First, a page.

Wednesday, December 29, 2004

Are we stingy?

I doubt that anything I can add about the earthquake, tsunami and resulting deaths would be better written or more profound then what is already out there. 70 thousand plus dead, with a final total of dead no where in sight is a tragedy so great, it boggles the mind. Consider if Redmond and Bellevue were instantly depopulated, and you might see a similar amount of devastation. Nothing we have been through prepared us for what this means.

We endure earthquakes, tornados, floods, volcanoes and hurricanes in our country. A few hundred dead makes a huge headline and we collectively feel devastated. And yet it pales in comparison.

We responded to the tragedy as we normally do: with money, aid and even an aircraft carrier.

And then a UN official says we are stingy. I think its an unfair comment.

True, if you look at our gross national product, $35 million is peanuts. But it isn't chump change either, and it also doesn't account for private donations and US based charities and aid organizations. As a people, as a nation, I don't think we are stingy at all.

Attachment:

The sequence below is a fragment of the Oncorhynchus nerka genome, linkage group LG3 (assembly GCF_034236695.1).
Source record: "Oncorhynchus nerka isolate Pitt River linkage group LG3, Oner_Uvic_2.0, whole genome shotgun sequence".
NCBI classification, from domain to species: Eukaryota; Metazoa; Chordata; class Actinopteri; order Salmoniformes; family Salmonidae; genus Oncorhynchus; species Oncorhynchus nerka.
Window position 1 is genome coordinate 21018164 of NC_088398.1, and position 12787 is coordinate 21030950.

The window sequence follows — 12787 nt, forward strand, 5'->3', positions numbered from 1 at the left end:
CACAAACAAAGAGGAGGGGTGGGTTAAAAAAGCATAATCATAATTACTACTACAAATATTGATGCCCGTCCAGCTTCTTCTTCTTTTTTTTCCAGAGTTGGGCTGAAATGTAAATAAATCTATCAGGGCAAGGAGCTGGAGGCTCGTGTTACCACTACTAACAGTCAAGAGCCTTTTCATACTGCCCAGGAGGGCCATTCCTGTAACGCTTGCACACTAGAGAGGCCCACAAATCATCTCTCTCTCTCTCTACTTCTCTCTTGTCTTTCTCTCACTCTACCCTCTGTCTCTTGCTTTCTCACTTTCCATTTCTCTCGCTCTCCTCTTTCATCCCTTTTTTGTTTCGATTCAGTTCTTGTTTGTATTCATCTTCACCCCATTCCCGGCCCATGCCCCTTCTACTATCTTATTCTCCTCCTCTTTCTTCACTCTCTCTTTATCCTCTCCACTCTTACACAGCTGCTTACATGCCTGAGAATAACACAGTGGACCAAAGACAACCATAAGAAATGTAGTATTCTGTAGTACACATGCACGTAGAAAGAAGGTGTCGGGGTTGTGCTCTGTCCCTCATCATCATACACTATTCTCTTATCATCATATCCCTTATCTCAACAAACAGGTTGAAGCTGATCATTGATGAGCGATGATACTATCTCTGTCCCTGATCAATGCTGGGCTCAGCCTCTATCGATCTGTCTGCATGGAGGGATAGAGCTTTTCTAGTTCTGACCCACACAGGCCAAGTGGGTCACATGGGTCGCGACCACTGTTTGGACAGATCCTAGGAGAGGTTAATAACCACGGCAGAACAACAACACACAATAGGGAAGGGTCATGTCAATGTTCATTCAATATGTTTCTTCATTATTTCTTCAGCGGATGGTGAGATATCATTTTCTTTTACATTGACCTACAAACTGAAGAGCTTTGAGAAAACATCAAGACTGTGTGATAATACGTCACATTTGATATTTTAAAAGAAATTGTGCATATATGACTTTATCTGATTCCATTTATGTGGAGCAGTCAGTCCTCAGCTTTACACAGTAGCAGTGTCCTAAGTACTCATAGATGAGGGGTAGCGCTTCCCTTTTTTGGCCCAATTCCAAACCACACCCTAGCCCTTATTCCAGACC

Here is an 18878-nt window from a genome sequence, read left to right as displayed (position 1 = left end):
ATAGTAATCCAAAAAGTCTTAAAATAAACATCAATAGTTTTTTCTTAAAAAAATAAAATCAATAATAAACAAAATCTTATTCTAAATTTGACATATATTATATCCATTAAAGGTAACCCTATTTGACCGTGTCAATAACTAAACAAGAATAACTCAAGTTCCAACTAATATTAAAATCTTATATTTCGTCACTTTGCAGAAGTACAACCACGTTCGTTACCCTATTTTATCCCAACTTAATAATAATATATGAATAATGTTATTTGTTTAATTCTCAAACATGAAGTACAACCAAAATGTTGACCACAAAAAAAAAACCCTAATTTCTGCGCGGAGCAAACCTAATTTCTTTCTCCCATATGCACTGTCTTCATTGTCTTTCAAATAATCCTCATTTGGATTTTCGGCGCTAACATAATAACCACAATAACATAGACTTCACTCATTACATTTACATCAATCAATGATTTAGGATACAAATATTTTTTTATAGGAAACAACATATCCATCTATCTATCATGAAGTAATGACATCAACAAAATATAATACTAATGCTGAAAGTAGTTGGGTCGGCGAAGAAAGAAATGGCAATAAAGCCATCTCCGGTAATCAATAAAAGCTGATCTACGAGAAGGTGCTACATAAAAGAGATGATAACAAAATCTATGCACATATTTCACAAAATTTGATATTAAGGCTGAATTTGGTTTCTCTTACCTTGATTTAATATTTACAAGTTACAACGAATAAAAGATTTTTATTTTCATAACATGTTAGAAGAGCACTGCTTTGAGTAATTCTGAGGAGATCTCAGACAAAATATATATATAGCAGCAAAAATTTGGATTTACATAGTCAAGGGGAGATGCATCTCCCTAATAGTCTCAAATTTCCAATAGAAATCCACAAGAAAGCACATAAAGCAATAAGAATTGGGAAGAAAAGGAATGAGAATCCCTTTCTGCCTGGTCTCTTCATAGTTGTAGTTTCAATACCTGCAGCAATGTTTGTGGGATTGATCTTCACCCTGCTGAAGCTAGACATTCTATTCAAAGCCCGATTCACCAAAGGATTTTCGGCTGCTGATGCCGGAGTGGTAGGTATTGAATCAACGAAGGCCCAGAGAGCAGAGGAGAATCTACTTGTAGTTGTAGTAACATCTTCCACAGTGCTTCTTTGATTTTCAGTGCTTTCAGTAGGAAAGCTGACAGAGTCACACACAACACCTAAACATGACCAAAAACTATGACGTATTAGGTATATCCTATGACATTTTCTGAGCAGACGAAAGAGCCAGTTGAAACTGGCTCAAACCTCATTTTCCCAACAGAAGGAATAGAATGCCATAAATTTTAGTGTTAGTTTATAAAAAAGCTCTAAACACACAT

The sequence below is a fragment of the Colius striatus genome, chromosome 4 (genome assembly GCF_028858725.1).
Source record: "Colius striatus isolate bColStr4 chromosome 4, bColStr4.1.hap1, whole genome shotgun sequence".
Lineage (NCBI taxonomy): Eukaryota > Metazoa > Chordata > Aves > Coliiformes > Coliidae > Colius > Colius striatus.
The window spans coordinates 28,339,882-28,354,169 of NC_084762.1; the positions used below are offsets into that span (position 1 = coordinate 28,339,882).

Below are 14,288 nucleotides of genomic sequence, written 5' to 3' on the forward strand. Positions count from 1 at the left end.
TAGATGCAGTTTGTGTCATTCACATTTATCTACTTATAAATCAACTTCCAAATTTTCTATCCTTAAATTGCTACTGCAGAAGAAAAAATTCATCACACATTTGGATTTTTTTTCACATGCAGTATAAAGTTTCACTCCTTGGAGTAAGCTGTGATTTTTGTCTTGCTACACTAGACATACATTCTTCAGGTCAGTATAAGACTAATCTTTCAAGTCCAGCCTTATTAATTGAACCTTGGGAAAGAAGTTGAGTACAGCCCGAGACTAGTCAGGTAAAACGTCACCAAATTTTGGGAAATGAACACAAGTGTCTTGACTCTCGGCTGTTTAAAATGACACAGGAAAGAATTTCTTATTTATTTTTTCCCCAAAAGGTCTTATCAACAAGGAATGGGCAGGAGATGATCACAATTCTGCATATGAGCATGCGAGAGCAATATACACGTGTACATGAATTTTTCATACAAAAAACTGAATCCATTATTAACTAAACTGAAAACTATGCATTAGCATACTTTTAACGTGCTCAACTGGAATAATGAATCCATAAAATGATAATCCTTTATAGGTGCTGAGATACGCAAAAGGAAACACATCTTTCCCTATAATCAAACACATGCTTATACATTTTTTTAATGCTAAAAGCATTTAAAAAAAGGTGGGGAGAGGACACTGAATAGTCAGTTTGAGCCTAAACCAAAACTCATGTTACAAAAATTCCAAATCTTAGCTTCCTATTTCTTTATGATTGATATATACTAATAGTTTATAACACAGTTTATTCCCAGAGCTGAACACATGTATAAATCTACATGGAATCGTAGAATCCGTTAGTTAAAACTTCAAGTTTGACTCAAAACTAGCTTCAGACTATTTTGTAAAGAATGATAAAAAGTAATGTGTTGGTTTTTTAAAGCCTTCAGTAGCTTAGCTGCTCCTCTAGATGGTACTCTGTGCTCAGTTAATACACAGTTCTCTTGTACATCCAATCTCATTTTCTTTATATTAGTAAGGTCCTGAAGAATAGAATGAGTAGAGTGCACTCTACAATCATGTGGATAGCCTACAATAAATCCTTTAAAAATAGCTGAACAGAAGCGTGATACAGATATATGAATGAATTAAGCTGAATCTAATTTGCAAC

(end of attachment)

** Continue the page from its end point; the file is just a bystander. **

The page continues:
A radio caller today whined that the UN and the world community never helped us after a hurricane so its unfair that they put such an expectation on us, but that's not fair either, as no hurricane left us with 70 thousand dead and more dying and we have an infrastructure and ability to help ourselves. Indonesia does not.

But still, it occurs to me that when we pledge $100 Billion+ to liberating Iraq, $35 million is a somewhat small price to help a country in immediate and grave need. Neither the Indonesian or Iraq chose their tragedy, and I think both are equally deserving of aid.

I also wonder about what it means when each of the main political parties casually spends millions of dollars just to reelect a candidate. Maybe the Democrat and Republican Parties can unload some spare change to the Red Cross?

Then I remember that I probably spend thousands of dollars annually on soda, espresso and potato chips, or other non-essentials. What does that say for me, I wonder.

So while I wouldn't say we are stingy, I might wonder if we, our leaders and our Government sometimes don't have our priorities as straight as we think we do.